Anna Deavere Smith Amplifies Protestors’ Voices
by Abby Tozer
The sweet sound of gospel voices resonates on our screens as Pastor Jamal Harrison Bryant, brilliantly re-created by Anna Deavere Smith, takes the podium. He asks his fellow worshippers to “give God a hand clap of praise” for those who have died at the hands of police: Eric Garner, Amadou Diallo, Kimani Gray, Shantel Davis, Ramarley Graham, Alberta Spruill, and Freddie Gray.
In her transformative ninety-minute, solo show, Smith seamlessly morphs into eighteen people chosen from over 250 personal interviews. Backed by Marcus Shelby on bass, Smith creates a symphony from stories of our deeply flawed schools-that railroad students straight to prisons.
Anna Deavere Smith, standing erect yet casual, embodies Mayor Michael Tubbs of Stockton. He asserts that many of his young people “just wanna be alive at 25.” No dreams of college or a career. Their fate is an unavoidable gamble between “prison or death.”
Smith’s spot-on portrayal of Tubbs, based on interviews, highlights her meticulous gift for movement and gives us a taste of the gritty reality that many POC face from kindergarten to high school-our first glimpse into the devastating “school-to-prison pipeline.”
Next, cross-legged and purse-lipped, Smith channels bright-eyed teenager Niya Kenny, who gets arrested for simply defending her classmate. Niya asks, “Is no one going to help?”
Caught in the pipeline, Steven Campos, who served time at Close Youth Correctional, now works as a dishwasher in Los Angeles. Steven believes: “If you wanna change, you gotta do it yourself.” Smith sits dead-eyed, rigid and unwavering, bringing Steven to life.
At the end of the journey, we find current inmate and dog trainer Denise Dodson. After classes at Maryland Correctional, she now trains support dogs for disabled people. She asserts: “Out of 100 dogs, 89 are gonna make it.” Smith speaks with maturity and poise to summon Denise to stage.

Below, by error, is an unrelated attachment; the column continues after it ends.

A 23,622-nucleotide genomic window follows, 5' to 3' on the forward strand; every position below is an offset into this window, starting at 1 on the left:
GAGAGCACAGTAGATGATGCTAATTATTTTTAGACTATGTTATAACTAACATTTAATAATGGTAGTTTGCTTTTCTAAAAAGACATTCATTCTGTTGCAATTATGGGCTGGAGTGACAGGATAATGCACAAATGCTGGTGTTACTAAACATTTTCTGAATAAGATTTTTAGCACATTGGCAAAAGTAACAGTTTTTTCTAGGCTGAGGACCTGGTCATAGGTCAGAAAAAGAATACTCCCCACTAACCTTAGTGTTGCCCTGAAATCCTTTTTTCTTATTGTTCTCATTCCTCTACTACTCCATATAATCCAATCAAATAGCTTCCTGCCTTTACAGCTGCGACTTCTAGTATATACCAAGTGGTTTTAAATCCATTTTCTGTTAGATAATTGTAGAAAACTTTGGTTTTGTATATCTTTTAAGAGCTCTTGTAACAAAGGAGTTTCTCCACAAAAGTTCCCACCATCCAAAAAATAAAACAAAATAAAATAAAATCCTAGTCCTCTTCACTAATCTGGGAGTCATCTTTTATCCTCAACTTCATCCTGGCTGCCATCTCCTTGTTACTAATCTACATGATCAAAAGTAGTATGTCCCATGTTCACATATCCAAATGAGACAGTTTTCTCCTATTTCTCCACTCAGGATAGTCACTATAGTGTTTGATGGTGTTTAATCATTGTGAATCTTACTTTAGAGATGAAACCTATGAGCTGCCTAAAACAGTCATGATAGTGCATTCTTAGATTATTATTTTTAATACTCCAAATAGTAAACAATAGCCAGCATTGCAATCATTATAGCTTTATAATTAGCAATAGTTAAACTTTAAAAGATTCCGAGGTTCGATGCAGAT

At each step in the journey, A.D.S. shows how the “pipeline” thrives from neglect of our schools and the kids. She points out the tragic results: loss of opportunity for generations of students, a damaged view of life, of themselves, and often, an early death.
But Smith shows other paths, too: Bree Newsome scales a flagpole in Charleston to remove a Confederate flag. Stephanie Williams calms a sobbing foster-care child in Philadelphia. Smith effortlessly switches between their personas.
Stoically seated in a chair, her face contorted with a Southern drawl, Smith becomes Congressman John Lewis of Georgia. In Montgomery, Alabama, the police chief yields his badge to Lewis for his failure to defend him. It’s the first apology Lewis received from the southern police who beat him.
In this moment, the church is completely silent and full of tears. Lewis hugs the officer: “I forgive you. I accept your apology.”
My screen erupts in a glorious “Amazing Grace” that harnesses Lewis’ power of forgiveness and redemption. Humanity and forgiveness shine through. Smith has blazed a trail to a greater good.
Smith ends with MLK’s words: “If we are out to redeem, the soul of America, we first have to redeem ourselves. Embodying 18 people, Smith leaves us with chills, and a new-found sense of hope. Don’t miss Smith’s amazing grace in 18 voices.
“Notes from the Field” by Anna Deavere Smith, directed by Kristi Zea — Streaming at Amazon/HBO
Cast: Anna Deavere Smith, with Marcus Shelby on Bass.
Banner photo: Anna Deavere Smith. Photo: HBO